With this being the fourth training camp under coach Jim Schwartz and coordinators Scott Linehan (offense) and Gunther Cunningham (defense), most of the system installation work is done and the Lions can use training camp to focus on a couple of weak spots from last season.
- 1. Improve the running game. They should know fairly early on in camp whether running backs Jahvid Best (concussions) and Mikel Leshoure (Achilles) will be healthy enough to provide the one-two punch they are hoping for. If not, they will have veteran Kevin Smith and would probably have to make a move to add another veteran back.
- 2. Settle the secondary. Two spots are secure -- Chris Houston at left cornerback and Louis Delmas at one of the safety spots. The other two are wide open. Recently signed free agent Sean Jones will battle incumbent Amari Spievey and veteran Erik Coleman for the other safety spot. That should be one of the best battles of camp. At right corner, Aaron Berry will face a stiff challenge from veteran Alphonso Smith and rookies Bill Bentley, Jonte Green and Chris Greenwood.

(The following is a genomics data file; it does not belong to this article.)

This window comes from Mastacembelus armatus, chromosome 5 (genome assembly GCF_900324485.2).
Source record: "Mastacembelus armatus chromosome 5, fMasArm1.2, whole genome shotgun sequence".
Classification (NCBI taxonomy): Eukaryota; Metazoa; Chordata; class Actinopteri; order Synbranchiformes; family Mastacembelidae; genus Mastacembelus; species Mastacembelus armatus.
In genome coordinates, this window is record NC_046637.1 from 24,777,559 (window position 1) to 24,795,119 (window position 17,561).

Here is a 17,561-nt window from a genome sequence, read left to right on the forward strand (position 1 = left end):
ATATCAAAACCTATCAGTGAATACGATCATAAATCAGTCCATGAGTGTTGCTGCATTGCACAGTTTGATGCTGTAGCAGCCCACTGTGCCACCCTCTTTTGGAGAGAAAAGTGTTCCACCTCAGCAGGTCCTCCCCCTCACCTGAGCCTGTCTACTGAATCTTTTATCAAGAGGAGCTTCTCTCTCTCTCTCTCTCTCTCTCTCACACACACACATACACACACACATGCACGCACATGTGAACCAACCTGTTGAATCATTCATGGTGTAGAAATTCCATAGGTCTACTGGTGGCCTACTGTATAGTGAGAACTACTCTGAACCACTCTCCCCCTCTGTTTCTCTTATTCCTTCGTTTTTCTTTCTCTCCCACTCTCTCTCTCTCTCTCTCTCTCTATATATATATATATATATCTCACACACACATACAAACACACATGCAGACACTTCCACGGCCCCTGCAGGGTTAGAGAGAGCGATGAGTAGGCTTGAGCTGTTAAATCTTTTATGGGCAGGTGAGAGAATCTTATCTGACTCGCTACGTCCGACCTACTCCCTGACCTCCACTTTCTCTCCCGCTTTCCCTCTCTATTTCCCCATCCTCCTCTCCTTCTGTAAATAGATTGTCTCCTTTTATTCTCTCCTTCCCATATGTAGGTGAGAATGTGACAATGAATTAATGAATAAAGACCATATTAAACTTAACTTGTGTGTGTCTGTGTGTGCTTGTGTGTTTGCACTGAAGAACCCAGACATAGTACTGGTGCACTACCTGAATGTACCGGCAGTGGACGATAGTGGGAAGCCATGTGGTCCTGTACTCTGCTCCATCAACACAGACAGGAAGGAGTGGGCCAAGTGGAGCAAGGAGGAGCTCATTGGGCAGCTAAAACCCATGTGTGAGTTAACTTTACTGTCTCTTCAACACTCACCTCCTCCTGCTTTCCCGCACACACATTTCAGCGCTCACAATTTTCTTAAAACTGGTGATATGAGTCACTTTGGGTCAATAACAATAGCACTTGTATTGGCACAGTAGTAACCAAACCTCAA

RUN, JAHVID, RUN
All eyes will be on Jahvid Best. When he's been available, he has provided the offense with a multi-dimensional threat similar to what Reggie Bush and Darren Sproles provided the Saints the last few years -- a big-play threat running and receiving out of the backfield.
But Best has had three concussions the last two seasons, two within three months last season. He took part in all the offseason conditioning work, but hasn't been cleared for contact. He is expected to take another series of concussions tests the week prior to training camp. Both Best and the Lions are optimistic that he will be cleared.
Even if he is cleared, though, there is no way to predict what will happen the next time he takes a blow to the head. It will be interesting to see how the Lions walk that line between getting him ready for the season and protecting him against another head shot.
ON THE HOT SEAT
It's time for defensive tackle Ndamukong Suh to identify himself as a football player. Is he the quarterback-destroying force he was during his rookie season in 2010 or is he the under-producing, hot-headed, personal foul machine he was last season?
The Lions need him to be, and are paying him to be, the former. The success of Gunther Cunningham's defensive system is predicated on getting pressure from the defensive front four. When Suh is blowing up the middle and drawing two and three blockers, the path is cleared for the defensive ends to wreak havoc on quarterbacks and ball carriers.